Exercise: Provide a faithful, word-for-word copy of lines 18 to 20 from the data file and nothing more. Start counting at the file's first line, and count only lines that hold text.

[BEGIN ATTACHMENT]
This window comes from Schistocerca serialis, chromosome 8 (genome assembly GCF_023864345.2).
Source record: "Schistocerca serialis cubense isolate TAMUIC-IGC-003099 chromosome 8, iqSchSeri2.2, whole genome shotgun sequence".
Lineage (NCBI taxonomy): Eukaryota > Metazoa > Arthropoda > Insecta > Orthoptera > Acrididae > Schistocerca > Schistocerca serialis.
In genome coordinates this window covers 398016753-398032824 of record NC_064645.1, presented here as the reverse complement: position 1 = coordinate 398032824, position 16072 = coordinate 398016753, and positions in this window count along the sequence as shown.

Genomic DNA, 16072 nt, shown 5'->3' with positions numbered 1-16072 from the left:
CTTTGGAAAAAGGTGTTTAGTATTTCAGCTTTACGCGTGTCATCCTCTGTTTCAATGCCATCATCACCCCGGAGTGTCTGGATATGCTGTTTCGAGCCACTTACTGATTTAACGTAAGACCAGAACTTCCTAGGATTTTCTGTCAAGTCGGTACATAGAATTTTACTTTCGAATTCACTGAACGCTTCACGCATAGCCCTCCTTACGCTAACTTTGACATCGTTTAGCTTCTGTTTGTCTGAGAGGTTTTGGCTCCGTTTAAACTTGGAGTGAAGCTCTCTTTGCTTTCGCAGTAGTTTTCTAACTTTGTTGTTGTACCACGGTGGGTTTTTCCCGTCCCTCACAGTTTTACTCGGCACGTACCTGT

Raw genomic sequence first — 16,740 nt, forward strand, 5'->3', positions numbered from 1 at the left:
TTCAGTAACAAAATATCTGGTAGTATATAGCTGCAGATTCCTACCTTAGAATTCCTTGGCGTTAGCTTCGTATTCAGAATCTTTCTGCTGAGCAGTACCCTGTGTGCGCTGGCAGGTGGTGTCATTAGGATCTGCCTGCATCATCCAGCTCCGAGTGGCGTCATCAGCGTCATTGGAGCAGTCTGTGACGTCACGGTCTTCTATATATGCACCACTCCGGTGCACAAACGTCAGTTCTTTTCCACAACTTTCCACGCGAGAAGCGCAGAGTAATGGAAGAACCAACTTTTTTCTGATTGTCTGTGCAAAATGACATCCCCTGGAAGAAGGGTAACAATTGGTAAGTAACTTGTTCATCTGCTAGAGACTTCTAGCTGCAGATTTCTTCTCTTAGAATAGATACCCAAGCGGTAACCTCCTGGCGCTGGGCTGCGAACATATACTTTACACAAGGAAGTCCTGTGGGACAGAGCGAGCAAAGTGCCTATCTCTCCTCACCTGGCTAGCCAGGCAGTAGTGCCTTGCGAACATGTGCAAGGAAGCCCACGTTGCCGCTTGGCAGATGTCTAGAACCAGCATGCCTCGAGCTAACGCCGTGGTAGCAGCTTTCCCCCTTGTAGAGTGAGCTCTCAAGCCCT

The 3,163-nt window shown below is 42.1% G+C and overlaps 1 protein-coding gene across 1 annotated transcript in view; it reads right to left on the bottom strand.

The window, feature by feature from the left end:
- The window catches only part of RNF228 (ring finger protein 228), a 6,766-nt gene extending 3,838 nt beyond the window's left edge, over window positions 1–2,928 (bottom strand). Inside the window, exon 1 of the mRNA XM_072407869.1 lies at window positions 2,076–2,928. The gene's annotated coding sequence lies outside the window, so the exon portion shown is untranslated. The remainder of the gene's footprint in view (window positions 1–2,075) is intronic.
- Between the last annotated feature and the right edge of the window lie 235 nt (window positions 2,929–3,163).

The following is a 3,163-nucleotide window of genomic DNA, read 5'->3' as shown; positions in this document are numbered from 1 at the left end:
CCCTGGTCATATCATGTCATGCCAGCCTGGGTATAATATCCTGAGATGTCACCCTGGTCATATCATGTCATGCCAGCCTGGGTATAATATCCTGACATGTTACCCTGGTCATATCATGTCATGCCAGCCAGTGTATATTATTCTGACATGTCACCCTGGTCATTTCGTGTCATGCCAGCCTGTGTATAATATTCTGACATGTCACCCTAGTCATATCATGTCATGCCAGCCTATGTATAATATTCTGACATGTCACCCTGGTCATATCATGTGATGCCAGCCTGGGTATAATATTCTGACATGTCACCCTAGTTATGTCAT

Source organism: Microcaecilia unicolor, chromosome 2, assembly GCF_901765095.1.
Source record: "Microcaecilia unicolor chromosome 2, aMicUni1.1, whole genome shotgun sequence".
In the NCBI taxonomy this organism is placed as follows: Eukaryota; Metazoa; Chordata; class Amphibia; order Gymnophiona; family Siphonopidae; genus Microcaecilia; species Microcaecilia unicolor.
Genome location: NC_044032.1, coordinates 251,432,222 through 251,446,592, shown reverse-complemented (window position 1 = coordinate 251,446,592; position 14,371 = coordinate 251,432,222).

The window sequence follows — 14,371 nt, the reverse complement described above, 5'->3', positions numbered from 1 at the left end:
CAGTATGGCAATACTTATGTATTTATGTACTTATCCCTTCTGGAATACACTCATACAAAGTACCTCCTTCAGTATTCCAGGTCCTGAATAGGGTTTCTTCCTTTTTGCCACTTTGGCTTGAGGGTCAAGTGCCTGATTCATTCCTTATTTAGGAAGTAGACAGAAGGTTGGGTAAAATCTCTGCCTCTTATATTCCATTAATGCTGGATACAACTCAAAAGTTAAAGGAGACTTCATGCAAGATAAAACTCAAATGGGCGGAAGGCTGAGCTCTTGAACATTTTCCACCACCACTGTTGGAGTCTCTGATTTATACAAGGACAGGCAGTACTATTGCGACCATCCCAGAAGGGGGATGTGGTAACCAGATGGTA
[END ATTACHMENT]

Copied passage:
Genome location: NC_044032.1, coordinates 251,432,222 through 251,446,592, shown reverse-complemented (window position 1 = coordinate 251,446,592; position 14,371 = coordinate 251,432,222).

The window sequence follows — 14,371 nt, the reverse complement described above, 5'->3', positions numbered from 1 at the left end:
CAGTATGGCAATACTTATGTATTTATGTACTTATCCCTTCTGGAATACACTCATACAAAGTACCTCCTTCAGTATTCCAGGTCCTGAATAGGGTTTCTTCCTTTTTGCCACTTTGGCTTGAGGGTCAAGTGCCTGATTCATTCCTTATTTAGGAAGTAGACAGAAGGTTGGGTAAAATCTCTGCCTCTTATATTCCATTAATGCTGGATACAACTCAAAAGTTAAAGGAGACTTCATGCAAGATAAAACTCAAATGGGCGGAAGGCTGAGCTCTTGAACATTTTCCACCACCACTGTTGGAGTCTCTGATTTATACAAGGACAGGCAGTACTATTGCGACCATCCCAGAAGGGGGATGTGGTAACCAGATGGTA